At first glance, it might seem that exterior paint is the same as interior paint. But this is a common misconception. There are actually several differences between exterior and interior paint. As exterior painters in Edina, we thought we would take a minute to clarify the differences between the two and why exterior painters will always choose exterior paint when painting the outside of a home or business.
Don’t get us wrong. There are plenty of similarities between the two kinds of paint. For example, all paints have four parts. They are solvents, pigments, additives and resins. Solvents make the paint wet. Pigments give it color. Additives are additional chemicals that are added to the paint to change a specific property of the paint. And resins are what bind the pigment to the wall. Both exterior and interior paint have all four of these components.
While both kinds of paint have pigments, the pigments used in interior paint are different than the ones used in exterior paint. The pigments in interior paint will fade faster than what is in exterior paint. The resins used will also differ because exterior paints have to be able to adapt to temperature changes and moisture. This results in paint that is softer and more prone to scuffing, but exterior paint is also durable and can resist chipping and peeling. Interior paint has resin in it that is more rigid, which means the paint is less likely to scuff and is easier to wash.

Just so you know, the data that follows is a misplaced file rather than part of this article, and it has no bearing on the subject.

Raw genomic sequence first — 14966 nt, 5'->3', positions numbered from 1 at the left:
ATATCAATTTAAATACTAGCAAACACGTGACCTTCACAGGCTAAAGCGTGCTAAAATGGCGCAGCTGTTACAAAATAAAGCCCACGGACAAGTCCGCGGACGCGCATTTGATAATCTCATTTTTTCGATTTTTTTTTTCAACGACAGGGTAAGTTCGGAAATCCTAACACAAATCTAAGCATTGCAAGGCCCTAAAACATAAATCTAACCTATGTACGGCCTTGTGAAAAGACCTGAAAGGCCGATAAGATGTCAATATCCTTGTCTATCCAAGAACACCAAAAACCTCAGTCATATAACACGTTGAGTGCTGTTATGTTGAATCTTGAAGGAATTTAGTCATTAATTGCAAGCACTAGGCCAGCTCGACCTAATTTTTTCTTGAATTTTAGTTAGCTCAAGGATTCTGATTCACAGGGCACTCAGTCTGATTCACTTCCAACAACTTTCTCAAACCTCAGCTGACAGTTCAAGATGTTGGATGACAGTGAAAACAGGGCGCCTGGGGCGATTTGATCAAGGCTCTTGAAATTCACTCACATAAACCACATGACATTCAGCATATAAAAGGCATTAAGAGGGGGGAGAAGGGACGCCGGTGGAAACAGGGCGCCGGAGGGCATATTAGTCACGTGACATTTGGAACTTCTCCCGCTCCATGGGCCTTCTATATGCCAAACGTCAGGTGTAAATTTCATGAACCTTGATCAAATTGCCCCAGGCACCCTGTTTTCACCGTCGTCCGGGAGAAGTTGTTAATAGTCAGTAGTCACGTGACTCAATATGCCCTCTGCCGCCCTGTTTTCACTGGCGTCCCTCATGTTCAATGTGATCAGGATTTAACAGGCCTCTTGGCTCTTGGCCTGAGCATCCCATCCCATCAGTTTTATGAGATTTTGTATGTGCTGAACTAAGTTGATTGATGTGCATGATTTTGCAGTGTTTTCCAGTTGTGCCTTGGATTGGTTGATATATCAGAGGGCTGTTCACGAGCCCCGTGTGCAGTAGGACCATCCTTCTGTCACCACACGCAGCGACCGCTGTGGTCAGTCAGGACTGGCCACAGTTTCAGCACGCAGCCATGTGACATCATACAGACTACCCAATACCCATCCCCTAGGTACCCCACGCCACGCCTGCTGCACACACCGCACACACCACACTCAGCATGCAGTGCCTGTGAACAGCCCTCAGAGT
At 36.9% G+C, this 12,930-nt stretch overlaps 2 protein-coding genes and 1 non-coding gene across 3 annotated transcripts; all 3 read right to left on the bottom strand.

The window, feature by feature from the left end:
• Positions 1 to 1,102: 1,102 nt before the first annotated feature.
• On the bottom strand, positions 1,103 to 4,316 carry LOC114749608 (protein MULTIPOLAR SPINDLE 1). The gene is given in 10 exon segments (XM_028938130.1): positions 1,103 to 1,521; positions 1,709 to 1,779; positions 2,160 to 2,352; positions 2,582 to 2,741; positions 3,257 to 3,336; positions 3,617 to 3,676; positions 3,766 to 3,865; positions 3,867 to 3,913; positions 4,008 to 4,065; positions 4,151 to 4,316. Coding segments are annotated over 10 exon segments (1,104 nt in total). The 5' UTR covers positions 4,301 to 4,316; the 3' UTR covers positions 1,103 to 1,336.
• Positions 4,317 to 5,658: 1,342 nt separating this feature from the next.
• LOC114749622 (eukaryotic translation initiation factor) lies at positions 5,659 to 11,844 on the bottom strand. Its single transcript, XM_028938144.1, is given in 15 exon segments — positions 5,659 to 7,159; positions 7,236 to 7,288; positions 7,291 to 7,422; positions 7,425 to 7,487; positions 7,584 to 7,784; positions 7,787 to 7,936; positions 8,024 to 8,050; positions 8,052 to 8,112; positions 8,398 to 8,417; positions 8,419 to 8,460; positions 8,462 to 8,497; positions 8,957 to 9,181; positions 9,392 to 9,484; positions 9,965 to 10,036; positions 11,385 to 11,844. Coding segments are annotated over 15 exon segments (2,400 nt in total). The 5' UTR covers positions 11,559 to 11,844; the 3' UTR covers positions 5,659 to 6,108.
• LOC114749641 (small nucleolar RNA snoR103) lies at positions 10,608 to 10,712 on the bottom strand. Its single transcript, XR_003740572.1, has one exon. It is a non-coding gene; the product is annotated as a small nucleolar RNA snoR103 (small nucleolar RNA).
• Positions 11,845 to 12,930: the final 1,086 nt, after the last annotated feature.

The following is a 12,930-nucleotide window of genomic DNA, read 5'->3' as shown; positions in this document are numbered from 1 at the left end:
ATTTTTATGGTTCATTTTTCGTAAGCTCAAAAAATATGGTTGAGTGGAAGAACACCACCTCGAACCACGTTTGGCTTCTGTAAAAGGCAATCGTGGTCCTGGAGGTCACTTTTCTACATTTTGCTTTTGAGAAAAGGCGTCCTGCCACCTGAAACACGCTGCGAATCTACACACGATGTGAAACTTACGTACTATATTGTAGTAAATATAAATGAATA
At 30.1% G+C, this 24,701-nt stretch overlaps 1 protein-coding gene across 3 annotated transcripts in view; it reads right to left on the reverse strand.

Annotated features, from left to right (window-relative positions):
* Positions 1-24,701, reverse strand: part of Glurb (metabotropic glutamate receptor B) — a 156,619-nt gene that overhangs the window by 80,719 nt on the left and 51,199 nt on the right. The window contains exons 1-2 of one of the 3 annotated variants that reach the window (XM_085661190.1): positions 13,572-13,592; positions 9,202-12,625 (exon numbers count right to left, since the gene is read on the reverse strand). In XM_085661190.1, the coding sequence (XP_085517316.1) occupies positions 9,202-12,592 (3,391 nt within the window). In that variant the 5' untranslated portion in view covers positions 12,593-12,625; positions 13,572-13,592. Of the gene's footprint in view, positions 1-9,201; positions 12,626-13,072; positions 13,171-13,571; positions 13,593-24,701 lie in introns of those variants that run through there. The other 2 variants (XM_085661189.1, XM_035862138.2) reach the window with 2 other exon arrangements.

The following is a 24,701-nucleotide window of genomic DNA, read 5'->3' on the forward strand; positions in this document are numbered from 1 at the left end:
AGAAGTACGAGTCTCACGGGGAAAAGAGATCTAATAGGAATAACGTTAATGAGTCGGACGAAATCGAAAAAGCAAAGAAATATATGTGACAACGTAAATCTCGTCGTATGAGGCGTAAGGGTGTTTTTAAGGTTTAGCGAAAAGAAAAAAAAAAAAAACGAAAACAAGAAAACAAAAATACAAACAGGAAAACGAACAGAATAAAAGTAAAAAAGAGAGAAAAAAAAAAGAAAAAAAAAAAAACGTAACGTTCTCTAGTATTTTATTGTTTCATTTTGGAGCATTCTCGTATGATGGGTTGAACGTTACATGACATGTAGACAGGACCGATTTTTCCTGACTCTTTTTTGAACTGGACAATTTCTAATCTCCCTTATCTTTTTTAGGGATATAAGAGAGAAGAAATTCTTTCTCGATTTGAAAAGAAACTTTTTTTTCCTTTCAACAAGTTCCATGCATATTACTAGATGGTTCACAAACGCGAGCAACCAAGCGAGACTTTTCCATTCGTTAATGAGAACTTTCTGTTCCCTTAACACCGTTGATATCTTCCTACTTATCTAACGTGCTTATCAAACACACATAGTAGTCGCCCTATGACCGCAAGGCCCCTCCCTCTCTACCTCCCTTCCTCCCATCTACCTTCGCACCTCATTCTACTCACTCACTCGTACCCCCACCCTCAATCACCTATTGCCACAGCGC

Plus, interior paint has additives in it that make the paint easier to clean after it’s on your home’s walls, and the additives also make it stain and scuff resistant. Exterior paint has additives that increase its durability and make it more resistant to mildew and fading, which means it is a favorite of exterior painters like us.
Exterior painters will never use exterior paint on the inside of a home. Exterior paint is a lot more odorous and releases more volatile organic compounds (VOCs) than interior paint.